Another non-terrifying encounter was reported in the July 1, 1901, issue of the San Bernardino Daily Times-Index, describing the pursuit of a mountain lion in Wrightwood by local rancher/miner S.S. Guffey.
After tracking the animal up a canyon, Guffey fired two shots at what he presumed to be a big cat perched in a tree. The “cat” turned out to be a sack of clothing and personal items that belonged to a local miner. Only slightly embarrassed, Guffey turned the sack in to the local sheriff’s office.
As noted by Guffey’s experience, mountain lions don’t necessarily need to be on-site to be vilified.
In September 1901, a Mrs. Switzer was riding her horse up Waterman Canyon Road in the San Bernardino Mountains, when she thought she saw a mountain lion peering at her through the brush. She pulled out a pistol for protection, and ended up shooting herself in the leg during the commotion. The cat was never actually seen, but Switzer stuck to her story.
In 1942, mountain lions were still an issue, and San Bernardino County reported their predatory animal control officer had trapped a 90-pound cat above Etiwanda. The trapping was the 18th capture in his official capacity, and his 87th overall.
Photo from the San Bernardino Sun-Telegram, June 26, 1949, shows San Bernardino County Predatory Animal Control Officer Opel Hert with a 95-pound mountain lion that he trapped and killed 3 miles east of Arrowhead Springs. The report stated that six deer carcasses were found within a quarter mile. (From the San Bernardino Sun-Telegram, June 26, 1949)
Reports of mountain lion interactions have remained steady over the years, but most were nothing more than frightening experiences for the humans, and presumably for the cats. Attacks by mountain lions on humans are rare, and fatal attacks are extremely rare, based on the size of the human population that could interact with them.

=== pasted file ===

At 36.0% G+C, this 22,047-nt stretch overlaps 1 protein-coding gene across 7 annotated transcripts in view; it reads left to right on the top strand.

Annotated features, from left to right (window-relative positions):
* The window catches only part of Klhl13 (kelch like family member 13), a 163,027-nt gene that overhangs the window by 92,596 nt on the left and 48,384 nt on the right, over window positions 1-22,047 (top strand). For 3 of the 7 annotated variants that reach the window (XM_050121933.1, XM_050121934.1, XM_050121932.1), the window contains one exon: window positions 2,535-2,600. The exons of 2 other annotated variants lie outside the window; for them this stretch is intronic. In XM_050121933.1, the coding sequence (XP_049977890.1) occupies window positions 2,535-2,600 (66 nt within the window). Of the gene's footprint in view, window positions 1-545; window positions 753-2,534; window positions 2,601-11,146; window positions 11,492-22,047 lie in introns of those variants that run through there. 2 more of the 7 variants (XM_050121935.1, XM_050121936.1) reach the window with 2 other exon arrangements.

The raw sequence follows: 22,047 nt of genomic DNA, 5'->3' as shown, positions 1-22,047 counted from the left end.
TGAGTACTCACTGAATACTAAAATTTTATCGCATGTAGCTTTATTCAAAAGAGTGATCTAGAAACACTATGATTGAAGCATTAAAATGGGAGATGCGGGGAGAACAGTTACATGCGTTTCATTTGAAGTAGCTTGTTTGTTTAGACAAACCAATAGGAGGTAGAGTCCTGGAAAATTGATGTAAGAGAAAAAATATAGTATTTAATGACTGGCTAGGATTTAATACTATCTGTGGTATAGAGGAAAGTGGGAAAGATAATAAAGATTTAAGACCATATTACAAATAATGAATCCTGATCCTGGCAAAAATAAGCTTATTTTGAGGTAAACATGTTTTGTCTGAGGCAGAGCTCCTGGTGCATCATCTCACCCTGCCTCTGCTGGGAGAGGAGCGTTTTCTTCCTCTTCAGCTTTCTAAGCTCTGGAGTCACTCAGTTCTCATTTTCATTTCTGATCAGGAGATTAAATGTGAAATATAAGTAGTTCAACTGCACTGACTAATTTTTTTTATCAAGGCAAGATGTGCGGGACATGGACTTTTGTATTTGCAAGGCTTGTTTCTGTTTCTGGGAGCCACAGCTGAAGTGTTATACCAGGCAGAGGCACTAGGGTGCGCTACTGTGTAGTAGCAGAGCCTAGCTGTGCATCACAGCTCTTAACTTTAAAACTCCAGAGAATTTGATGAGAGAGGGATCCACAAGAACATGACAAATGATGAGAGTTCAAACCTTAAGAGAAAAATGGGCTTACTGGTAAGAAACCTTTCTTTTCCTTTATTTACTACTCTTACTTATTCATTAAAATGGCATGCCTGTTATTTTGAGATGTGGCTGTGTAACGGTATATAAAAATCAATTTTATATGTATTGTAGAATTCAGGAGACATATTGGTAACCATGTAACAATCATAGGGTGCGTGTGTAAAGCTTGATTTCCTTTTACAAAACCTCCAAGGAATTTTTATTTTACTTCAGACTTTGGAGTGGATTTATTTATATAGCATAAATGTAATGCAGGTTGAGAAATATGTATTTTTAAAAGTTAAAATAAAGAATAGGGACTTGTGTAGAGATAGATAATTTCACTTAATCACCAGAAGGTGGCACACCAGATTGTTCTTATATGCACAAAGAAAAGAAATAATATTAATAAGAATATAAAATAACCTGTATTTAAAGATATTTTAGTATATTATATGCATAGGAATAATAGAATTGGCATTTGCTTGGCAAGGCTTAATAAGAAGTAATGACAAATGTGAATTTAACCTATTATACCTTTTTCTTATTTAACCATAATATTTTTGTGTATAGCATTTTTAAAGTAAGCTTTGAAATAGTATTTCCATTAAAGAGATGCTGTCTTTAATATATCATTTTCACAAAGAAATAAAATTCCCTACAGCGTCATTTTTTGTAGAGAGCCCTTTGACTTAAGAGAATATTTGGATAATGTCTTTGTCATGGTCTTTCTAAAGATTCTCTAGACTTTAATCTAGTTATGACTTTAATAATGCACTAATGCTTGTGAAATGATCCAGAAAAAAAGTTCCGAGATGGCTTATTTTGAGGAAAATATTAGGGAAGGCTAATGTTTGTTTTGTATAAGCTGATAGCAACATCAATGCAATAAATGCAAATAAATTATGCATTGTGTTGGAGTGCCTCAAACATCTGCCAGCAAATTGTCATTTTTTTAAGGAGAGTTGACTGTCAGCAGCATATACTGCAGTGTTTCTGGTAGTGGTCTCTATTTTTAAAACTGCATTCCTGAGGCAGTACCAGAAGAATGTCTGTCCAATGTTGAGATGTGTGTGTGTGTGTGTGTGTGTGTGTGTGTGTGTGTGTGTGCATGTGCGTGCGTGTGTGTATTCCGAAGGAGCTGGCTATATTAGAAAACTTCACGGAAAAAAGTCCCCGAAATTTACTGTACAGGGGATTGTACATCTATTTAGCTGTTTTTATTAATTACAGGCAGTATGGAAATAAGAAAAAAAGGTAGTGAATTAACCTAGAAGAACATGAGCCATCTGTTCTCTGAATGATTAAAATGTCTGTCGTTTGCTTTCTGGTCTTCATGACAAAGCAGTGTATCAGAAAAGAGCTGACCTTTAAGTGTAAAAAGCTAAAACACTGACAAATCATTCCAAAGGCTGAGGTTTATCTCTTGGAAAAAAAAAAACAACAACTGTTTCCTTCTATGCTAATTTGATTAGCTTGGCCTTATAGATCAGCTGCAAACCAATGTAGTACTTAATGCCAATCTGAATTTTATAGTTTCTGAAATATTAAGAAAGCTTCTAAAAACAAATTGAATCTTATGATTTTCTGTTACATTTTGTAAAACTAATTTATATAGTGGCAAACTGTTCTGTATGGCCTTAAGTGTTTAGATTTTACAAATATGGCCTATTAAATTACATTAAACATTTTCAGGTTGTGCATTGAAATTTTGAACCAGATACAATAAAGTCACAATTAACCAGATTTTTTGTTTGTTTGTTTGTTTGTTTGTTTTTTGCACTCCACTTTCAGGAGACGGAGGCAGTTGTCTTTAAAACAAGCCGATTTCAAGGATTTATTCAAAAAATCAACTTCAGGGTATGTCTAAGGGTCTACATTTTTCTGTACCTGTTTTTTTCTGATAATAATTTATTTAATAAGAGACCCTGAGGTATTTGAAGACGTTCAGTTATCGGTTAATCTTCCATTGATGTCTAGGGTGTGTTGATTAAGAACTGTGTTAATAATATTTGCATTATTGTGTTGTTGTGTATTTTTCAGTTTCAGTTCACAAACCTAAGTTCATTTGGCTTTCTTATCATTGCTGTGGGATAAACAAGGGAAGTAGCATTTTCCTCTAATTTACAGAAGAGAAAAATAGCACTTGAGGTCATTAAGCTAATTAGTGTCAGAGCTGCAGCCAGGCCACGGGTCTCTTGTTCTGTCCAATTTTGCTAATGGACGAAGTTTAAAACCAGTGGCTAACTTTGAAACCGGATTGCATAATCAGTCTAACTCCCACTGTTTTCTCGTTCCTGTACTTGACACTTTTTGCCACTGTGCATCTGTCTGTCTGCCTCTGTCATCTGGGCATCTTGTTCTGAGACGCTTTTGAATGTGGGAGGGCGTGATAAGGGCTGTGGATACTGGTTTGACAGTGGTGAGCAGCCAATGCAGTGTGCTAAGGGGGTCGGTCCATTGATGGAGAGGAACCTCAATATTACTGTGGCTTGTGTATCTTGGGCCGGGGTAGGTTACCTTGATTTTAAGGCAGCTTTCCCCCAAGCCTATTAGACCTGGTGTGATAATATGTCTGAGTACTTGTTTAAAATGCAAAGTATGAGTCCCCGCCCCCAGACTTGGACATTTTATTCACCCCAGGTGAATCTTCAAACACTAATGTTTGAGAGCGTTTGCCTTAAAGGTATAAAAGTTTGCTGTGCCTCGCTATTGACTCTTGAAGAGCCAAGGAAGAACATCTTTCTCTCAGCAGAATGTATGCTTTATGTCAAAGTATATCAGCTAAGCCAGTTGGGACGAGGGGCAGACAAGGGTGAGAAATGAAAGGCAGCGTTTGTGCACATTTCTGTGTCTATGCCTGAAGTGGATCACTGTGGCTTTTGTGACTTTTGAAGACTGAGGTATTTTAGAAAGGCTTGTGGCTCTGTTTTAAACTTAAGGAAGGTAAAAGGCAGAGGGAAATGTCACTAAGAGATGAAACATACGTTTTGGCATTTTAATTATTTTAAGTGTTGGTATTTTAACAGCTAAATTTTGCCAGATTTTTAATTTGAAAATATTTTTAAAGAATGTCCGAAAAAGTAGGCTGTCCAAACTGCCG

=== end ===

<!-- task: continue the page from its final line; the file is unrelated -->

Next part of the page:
The earliest recorded fatal mountain lion attacks in California occurred in 1890 in Siskiyou County, with the death of a 7-year-old boy, and in 1909 in Santa Clara County with the death of a young woman, and a 10-year-old boy. The next fatal attack didn’t occur until 1994, when a woman was killed in El Dorado County. There have been six fatal mountain lion attacks recorded in California.
Mountain lion bounties in California ended in 1967, and hunting was stopped in 1970. The California Department of Fish and Wildlife provides estimates from two studies that show ranges of 2,000 to 3,000, and 4,000 to 6,000 mountain lions living in the state today.
In 2012, an adult male mountain lion was discovered roaming the Hollywood Hills, and he was captured and fitted with a radio collar for study. Designated as P-22 by wildlife officials, the cat gained celebrity status by living in a small rural island surrounded by a dense urban population.
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Officials believe P-22 was struck by a vehicle in December 2022, and he was captured for a health check. It was determined that P-22 had significant health issues in addition to the injury, and he was euthanized on Dec. 17, 2022.
A memorial service for the revered cat was held earlier this month at The Greek Theatre in Los Angeles, where thousands came to honor the mountain lion that captured our interest.
Mountain lions continue to roam the wildlands surrounding Southern California, and their occasional ventures into urban areas and interactions with humans and their pets are still notable.
In recent years, California has constructed several major wildlife crossings that will let wild animals cross major thoroughfares safely, allowing them to continue to be part of our human/wildlife history.
Mark Landis is a freelance writer. He can be reached at firstname.lastname@example.org.